The Allied Pilots Union has rejected the offer from American Airlines for its pilots to receive a 19% increase in pay over three stages for the next two years. This in return means the airline will need to reconsider a higher offer to fend off the struggles set out by a global pilot shortage, and increased demand for air travel post-pandemic.

The board decided to reject the 19% off 15-5, with board spokesperson Dennis Tajer commenting:

”American’s management is focused on keeping pay increases as low as possible and has ignored crew-scheduling changes that the union claims will reduce the number of canceled and delayed flights.

Management’s failure to invest in a pilot contract that levels up to meet passenger demand only creates more uncertainty for the holiday travel season and even next summer.”

American Airlines 787 are key to its growth strategy

Photo: American Airlines

Not the only airline facing demands

American Airlines is the home of over 15,000 pilots, and the airline has not yet made any further announcements.

This isn’t the first airline to feel the pressure of the demands of its pilots, with rejection from United Airlines close to 10,000 pilots at the offer of 14.5% over 18 months. In a statement released by the Air Line Pilots Association (ALPA), 94% of the 9,980 United pilots rejected the offer on the table from United.

While Delta pilots voted unanimously to authorize a strike if no deal was reached with the Atlanta-based airline. The last major pay rise at Delta occurred in 2016, and negotiations had begun prior to the onset of the COVID-19 pandemic, however as aviation came to a halt during subdued demand, negotiations started again in January this year.

Even Southwest pilots have taken to picketing at their Dallas Love Field Airport, even though Federal Law prohibits this. These pilots stood in the hot sun, the protest included up to 1,300 pilots from the airline, highlighting the overall industry demand for better pay for the current high demand in air travel.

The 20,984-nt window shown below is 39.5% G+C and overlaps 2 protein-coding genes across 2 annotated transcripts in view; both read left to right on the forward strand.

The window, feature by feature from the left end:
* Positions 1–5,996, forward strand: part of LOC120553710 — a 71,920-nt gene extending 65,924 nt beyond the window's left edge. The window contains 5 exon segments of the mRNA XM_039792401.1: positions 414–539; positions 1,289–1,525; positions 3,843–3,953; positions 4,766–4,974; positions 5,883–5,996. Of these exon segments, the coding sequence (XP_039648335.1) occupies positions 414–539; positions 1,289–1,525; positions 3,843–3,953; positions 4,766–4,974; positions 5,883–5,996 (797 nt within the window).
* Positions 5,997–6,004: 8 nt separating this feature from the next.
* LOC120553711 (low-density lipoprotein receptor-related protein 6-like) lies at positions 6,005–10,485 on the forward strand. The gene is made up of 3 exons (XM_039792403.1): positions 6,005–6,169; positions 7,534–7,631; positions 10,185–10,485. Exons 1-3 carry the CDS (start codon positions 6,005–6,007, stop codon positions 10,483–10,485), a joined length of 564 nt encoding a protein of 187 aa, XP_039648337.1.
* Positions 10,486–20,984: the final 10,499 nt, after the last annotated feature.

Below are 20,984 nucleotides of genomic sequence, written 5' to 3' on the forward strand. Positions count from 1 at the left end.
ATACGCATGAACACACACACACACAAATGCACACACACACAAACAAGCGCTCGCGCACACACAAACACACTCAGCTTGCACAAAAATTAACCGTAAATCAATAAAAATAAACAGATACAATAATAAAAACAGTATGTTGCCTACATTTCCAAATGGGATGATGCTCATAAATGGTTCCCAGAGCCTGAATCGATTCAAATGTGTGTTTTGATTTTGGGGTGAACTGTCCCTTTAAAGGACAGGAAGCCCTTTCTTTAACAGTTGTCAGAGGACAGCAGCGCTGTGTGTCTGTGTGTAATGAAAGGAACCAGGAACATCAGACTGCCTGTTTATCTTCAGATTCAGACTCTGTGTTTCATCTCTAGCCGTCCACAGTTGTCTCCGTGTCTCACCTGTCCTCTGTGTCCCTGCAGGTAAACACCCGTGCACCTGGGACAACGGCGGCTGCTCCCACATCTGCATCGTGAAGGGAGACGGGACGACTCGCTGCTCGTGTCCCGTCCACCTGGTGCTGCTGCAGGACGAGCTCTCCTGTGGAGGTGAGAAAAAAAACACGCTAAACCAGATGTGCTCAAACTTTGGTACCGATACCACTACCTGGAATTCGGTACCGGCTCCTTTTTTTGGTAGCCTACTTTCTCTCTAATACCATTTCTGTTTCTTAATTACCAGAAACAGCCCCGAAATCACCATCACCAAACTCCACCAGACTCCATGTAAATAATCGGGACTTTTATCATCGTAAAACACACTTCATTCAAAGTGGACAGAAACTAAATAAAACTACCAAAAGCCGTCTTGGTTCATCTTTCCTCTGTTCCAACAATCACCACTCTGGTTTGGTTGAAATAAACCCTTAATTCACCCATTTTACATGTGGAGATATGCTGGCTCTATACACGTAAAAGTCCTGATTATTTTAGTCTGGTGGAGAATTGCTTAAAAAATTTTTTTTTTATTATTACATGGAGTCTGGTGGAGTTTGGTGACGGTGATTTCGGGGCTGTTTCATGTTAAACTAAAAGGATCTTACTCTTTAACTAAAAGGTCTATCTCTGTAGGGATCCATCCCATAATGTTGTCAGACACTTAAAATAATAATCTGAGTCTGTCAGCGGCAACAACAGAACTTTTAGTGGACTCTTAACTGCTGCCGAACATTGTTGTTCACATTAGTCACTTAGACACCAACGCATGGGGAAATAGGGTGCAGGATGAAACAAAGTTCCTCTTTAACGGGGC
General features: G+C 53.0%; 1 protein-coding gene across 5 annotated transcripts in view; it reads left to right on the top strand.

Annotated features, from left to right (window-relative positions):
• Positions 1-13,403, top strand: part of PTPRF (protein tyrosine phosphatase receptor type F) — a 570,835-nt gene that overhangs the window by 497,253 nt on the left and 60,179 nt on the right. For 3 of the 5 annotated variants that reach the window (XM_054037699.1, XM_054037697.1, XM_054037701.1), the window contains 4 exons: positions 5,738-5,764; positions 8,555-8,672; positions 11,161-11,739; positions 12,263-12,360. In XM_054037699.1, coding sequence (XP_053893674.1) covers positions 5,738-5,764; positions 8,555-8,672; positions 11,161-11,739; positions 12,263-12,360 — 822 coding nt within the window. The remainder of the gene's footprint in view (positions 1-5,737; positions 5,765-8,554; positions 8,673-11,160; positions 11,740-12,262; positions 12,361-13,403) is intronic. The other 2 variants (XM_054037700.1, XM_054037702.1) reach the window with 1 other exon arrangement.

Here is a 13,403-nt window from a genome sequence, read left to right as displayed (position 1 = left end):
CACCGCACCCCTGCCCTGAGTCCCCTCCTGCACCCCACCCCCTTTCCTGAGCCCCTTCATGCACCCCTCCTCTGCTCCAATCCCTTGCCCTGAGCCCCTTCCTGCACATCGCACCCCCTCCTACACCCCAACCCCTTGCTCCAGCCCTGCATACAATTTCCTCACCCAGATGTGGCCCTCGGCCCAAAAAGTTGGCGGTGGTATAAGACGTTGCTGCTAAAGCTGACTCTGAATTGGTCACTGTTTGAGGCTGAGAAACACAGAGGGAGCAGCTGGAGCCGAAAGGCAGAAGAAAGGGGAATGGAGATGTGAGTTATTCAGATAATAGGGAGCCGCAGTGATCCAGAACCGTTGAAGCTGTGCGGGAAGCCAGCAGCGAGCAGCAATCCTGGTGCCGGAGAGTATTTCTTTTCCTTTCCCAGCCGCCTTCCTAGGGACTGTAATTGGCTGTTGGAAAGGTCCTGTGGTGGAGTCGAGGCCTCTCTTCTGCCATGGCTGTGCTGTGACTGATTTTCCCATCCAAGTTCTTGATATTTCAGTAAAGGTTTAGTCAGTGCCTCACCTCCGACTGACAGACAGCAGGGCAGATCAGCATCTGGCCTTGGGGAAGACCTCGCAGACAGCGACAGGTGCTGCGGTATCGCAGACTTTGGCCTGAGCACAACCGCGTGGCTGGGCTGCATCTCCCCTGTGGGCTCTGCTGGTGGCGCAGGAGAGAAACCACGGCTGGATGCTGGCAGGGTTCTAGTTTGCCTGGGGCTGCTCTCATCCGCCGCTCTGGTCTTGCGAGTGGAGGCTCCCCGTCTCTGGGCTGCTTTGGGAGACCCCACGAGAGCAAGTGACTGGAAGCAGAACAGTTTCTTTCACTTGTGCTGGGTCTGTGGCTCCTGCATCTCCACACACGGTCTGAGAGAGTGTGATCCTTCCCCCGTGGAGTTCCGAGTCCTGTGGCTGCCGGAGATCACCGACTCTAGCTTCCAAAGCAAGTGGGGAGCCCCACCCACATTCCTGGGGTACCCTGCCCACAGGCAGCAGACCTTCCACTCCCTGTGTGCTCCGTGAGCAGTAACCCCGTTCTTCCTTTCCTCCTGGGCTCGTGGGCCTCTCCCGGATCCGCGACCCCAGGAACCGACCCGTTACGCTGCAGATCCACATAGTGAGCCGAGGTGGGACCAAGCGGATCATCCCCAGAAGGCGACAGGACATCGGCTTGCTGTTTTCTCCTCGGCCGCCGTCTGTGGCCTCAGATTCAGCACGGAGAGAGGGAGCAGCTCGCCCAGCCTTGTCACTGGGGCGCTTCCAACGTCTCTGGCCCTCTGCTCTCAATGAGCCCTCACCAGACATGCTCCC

Together, this identifies the pilots of the biggest four airlines in the United States of America, standing firm on their expectations and remediation for their expertise in the industry.

Americans' ambitious growth plans are at the mercy of its pilots

Photo: American Airlines

Booming growth in aviation

These demands came off the back of continued growth at the big three airlines, with American Airlines recently announcing a range of increased capacity on popular routes among new destinations joining its route map, such as the long-awaited 15-hour Dallas Fort Worth to Auckland, New Zealand flight, and with huge demand, this resulted in a record-breaking third quarter of revenue.

United is also powering full steam ahead with its growth ambitions, offering its largest-ever range of routes down under to Australia. With now six different routes on offer.

Last of the big three, Delta’s growth strategy now includes its return to London Gatwick next year, and the introduction of Atlanta to Cape Town and Tel Aviv, along with its exciting Los Angeles to Tahiti.

Sources: Associated Press,

  • American Airlines Boeing 787-9 Dreamliner From Above

    American Airlines

    IATA/ICAO Code:

    Airline Type:
    Full Service Carrier

    Charlotte Douglas International Airport, Chicago O’Hare International Airport, Dallas/Fort Worth International Airport, Los Angeles International Airport, Miami International Airport, New York JFK Airport, LaGuardia Airport, Philadelphia International Airport, Phoenix Sky Harbor International Airport

    Year Founded:


    Robert Isom

    United States


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